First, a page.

Varied and ambitious research is carried out at the School of Education with an eye to create new knowledge for the benefit of Icelandic society. The Educational Research Institute, along with a university division of science and innovation, offers a range of services to support researchers, such as assistance in preparing applications for national and international competitive research funds.

Our academics participate in wide-ranging international research projects and collaborative networks around the world. Over twenty research centres operate at the School of Education. Their common goal is to increase and promote research in their fields by increasing the collaboration between researchers, including interdisciplinary and international collaboration, and to disseminate knowledge to the community by various means, such as conferences, seminars and educamps.

School of Educationhttps://english.hi.is/school_of_education/school_of_education

 

CoReD in Iceland

The compulsory school levels in Iceland range from grade 1 to 10 or 6 to 16 years of age. Most public schools at the primary and lower secondary school level span all ten grades. About 98% of the youngest population go to preschool from about 2 to 5 years of age and about 85% of young people go to upper secondary school for three or four years after completing their compulsory education. The history of public schools and school building design in Iceland, however, is relatively short, dating in essence from late industrialisation in the early 20th century to the present.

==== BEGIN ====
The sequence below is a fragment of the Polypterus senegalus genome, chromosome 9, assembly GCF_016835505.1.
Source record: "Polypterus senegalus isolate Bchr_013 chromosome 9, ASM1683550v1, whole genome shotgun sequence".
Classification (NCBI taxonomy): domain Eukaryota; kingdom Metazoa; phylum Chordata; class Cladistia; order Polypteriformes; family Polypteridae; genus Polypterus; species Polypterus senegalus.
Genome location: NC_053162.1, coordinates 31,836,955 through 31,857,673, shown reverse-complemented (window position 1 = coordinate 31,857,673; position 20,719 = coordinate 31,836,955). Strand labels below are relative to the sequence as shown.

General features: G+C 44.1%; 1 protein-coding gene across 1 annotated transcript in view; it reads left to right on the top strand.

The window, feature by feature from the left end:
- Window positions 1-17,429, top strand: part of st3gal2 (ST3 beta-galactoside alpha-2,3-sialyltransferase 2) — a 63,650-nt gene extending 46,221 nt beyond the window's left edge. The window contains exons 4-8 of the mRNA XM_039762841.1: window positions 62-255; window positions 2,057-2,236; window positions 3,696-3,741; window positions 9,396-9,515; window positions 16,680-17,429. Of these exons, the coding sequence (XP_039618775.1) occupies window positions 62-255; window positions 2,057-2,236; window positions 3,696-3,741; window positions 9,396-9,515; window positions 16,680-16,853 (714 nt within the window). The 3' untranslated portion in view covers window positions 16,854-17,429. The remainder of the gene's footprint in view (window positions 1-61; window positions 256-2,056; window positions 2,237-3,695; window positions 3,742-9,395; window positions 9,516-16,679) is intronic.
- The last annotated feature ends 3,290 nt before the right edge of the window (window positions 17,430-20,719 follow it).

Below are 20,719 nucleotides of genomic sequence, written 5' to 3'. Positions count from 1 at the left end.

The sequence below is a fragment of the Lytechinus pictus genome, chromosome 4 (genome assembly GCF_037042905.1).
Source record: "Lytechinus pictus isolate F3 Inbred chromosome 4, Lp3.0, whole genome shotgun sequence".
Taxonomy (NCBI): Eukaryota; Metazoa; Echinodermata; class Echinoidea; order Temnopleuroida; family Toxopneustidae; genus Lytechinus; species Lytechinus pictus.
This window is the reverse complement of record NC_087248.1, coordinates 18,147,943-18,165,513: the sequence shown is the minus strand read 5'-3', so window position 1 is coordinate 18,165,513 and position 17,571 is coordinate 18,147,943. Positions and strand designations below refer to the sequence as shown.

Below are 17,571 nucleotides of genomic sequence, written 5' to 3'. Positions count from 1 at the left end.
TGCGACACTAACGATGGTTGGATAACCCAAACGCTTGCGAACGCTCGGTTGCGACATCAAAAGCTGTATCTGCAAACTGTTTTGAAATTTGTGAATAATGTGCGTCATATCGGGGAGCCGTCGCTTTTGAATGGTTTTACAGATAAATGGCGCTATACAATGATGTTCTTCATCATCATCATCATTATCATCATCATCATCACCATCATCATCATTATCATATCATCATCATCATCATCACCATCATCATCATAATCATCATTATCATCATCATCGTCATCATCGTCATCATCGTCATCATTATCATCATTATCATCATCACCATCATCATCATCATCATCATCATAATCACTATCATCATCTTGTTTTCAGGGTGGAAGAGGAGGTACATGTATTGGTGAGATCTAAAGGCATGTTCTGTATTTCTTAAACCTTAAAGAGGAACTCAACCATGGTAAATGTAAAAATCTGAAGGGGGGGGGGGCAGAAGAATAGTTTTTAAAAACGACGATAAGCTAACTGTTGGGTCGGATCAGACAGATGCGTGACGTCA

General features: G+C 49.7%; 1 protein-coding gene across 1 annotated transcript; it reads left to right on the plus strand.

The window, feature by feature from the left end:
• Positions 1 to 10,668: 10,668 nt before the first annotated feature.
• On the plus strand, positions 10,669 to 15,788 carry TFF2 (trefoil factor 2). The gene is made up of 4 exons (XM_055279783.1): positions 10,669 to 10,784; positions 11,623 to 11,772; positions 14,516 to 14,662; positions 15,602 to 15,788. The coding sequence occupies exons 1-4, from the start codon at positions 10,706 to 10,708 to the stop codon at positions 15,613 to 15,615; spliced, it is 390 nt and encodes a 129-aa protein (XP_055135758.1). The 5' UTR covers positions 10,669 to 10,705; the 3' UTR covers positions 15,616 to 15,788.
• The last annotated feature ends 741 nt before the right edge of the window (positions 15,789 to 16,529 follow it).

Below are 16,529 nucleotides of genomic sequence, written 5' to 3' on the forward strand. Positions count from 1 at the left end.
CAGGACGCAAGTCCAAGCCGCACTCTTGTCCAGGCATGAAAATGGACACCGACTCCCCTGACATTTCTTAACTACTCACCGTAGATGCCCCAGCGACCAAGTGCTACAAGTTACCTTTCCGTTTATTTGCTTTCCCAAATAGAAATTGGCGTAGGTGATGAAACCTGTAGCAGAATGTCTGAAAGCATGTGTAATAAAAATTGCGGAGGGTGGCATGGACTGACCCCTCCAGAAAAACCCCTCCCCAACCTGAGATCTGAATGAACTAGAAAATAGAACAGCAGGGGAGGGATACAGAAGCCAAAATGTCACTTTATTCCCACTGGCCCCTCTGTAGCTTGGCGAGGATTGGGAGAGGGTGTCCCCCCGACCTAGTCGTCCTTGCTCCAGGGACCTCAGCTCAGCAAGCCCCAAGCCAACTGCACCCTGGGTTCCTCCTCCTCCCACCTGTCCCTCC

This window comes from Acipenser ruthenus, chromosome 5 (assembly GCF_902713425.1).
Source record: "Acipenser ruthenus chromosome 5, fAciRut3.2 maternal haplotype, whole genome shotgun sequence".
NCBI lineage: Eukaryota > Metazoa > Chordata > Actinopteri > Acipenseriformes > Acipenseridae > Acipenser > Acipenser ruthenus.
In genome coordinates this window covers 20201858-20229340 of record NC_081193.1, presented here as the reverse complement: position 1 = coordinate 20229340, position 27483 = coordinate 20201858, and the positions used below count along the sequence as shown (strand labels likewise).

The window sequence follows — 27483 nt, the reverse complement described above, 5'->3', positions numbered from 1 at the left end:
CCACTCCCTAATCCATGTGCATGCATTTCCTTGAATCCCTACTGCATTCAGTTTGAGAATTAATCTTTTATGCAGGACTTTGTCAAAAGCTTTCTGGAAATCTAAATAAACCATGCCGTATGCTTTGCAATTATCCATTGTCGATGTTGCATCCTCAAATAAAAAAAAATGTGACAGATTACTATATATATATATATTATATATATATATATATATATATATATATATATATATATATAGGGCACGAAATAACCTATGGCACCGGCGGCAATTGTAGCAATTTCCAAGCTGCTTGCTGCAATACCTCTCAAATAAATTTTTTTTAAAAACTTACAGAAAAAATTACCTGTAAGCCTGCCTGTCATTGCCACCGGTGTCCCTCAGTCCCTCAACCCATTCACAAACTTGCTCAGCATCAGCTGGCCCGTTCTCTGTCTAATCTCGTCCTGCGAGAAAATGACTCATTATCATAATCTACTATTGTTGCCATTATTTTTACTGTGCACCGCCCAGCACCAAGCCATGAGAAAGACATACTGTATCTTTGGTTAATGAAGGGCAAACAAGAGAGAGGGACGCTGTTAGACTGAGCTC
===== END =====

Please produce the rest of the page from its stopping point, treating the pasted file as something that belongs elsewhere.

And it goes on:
The oldest school buildings still in use for public schooling were designed around 1930 with many innovative features and spaces for special use or application reflecting sociocultural as well as educational ambitions. They were, nevertheless, at their core or in their basic form, made up of conventional classrooms of similar sizes laid out along corridors. Most school buildings erected throughout the 20th century followed this pattern and were built in a similar fashion. Several interesting exceptions from this rule, however, from the sixties or seventies to the turn of the millennium could be pointed out but will not be related here.